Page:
Joanne Bladd, editor/reporter, Philanthropy Age magazine, United Arab Emirates, for her report, “The Power of Vaccines.” Her well-researched, data-rich piece focuses on the economic challenges of distributing vaccines to those who need them most around the world. She describes initiatives like the Global Alliance for Vaccines and Immunization (GAVI), which is successfully driving down the price of vaccines in developing countries. She surfaces a range of barriers to distributing vaccines in rural areas with little infrastructure.

Fourteen prominent international journalists chose the winners from more than 200 submissions. Among other criteria, the judges looked for in-depth reports that effectively used strong images and graphics, citizen voices and open data.

The winners will meet leading global health experts during their U.S. study tour. Each will receive a $500 cash prize.

Four second-place finalists also won $500 awards. They are:

Melaku Berhanu Tesfay, managing editor, Addis Guday weekly magazine, Ethiopia, for his story “Life-Threatening Circumstances Can Be Avoided With Little Effort
Florence Naluyimba, reporter, NTV Uganda, for her pieces “One Added Health Worker Makes a Difference” and “Immunization: Criminalize Negligent Parents?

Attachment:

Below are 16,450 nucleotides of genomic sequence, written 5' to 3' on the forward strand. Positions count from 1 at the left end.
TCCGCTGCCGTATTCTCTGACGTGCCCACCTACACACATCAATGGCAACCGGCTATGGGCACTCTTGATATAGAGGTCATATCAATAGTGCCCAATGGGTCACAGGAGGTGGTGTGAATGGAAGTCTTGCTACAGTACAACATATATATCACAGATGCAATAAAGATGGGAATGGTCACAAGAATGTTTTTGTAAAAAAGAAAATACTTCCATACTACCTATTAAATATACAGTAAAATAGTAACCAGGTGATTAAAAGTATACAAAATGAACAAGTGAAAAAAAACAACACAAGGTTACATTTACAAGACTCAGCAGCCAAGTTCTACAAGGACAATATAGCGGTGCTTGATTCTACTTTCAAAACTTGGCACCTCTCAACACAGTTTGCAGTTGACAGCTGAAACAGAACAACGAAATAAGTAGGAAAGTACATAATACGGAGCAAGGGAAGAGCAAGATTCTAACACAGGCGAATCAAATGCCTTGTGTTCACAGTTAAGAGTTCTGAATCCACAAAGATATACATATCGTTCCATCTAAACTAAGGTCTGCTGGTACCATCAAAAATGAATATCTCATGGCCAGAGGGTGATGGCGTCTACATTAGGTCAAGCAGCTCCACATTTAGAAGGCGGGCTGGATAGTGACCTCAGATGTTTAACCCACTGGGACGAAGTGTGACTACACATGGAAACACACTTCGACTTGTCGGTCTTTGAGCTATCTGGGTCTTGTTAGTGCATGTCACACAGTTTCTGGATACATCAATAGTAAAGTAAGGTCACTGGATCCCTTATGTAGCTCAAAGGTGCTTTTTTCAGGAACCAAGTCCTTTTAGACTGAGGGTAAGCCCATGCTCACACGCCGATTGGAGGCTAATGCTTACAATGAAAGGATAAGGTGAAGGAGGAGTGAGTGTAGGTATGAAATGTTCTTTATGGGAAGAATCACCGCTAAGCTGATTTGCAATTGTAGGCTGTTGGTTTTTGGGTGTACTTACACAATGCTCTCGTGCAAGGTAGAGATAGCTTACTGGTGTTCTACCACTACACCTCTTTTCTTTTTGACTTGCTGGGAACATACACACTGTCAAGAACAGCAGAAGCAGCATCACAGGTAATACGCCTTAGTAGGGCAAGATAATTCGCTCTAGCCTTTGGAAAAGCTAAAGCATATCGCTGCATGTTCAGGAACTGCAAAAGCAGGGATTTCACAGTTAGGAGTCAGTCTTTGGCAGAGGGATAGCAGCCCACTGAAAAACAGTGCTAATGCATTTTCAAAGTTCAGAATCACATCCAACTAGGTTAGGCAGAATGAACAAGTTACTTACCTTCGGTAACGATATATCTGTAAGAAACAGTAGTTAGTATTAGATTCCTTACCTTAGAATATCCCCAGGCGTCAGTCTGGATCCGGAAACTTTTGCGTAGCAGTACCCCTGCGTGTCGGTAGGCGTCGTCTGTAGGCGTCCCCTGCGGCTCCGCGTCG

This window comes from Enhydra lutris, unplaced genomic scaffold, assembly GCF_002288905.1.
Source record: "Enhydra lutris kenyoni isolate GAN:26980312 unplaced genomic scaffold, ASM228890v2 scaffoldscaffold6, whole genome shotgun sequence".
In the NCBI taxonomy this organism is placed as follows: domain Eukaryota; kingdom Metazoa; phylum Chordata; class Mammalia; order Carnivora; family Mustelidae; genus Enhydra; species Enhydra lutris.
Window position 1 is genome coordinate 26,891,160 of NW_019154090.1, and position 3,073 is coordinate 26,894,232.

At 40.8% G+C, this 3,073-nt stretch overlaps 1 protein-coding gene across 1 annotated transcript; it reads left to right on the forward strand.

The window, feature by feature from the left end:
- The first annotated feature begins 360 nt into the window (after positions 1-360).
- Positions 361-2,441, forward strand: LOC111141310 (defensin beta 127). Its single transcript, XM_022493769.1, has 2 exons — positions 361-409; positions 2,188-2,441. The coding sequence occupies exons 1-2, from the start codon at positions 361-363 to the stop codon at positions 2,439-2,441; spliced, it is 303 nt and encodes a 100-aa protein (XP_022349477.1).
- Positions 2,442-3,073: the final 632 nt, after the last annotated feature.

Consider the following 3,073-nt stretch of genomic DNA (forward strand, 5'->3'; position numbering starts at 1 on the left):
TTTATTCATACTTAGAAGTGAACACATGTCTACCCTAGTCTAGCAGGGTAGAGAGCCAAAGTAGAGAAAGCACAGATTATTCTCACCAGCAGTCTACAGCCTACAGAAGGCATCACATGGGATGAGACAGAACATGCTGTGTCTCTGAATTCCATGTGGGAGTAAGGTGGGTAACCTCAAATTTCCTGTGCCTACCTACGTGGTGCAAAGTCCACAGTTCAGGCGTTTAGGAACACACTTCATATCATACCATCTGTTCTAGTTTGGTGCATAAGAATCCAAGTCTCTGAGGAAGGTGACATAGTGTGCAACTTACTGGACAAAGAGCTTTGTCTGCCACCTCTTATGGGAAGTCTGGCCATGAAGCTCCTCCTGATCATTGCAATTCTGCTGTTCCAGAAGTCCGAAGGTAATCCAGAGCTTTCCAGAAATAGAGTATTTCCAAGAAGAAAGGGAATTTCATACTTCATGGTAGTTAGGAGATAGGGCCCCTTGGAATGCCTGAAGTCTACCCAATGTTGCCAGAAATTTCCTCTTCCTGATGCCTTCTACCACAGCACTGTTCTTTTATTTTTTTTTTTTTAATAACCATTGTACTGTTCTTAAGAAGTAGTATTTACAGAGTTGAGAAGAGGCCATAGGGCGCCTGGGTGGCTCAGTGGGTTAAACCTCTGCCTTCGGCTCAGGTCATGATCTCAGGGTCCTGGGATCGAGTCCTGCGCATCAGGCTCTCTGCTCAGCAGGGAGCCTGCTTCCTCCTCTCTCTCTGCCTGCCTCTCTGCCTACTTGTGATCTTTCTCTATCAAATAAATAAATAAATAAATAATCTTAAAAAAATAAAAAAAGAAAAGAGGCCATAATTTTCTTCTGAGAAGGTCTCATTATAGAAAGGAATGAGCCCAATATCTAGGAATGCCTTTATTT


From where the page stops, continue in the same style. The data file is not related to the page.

Arsla Jawaid, associate editor, SouthAsia Magazine, Pakistan, for her report “Battling Polio
Hossam Mohammed Hagrass, reporter, Saudi Newspaper Today, for his article “Al Youm News Interviews the Person Who Discovered ‘Coronavirus,’ Which Was First Identified in a Saudi Patient

A representative from the winning news organizations will be invited to attend ICFJ’s Awards Dinner on Nov. 7 in Washington, D.C. The annual event honors the achievements of colleagues whose outstanding news reports or media innovations have made a huge impact.


About the International Center for Journalists
The International Center for Journalists advances quality journalism worldwide. Our hands-on programs combine the best professional practices with new technologies. We believe that responsible journalism empowers citizens and holds governments accountable. For more, visit www.icfj.org.

About the African Health Journalists Association
The African Health Journalists Association (AHJA) is an association of health journalism organizations and journalists dedicated to promoting and providing quality media coverage to improve the lives of people across Africa. With a secretariat located in Lagos, Nigeria, and a steering committee of journalists from across the continent, AHJA is the first-ever pan-African association of health journalists.

About the Arab Media Forum
Over the past 11 years, the Arab Media Forum (AMF) has successfully positioned itself as the Middle East’s most prominent media event and a leading international platform that provides in-depth analysis of the media industry landscape. With continuous support from UAE Vice President, Prime Minister and Ruler of Dubai H.H. Sheikh Mohammed bin Rashid Al Maktoum, the Arab Media Forum has become an essential tool to gauge and catalyze the development of the media industry in the region and a stage attracting top decision makers, influential opinion leaders, media experts and intellectuals from across the globe.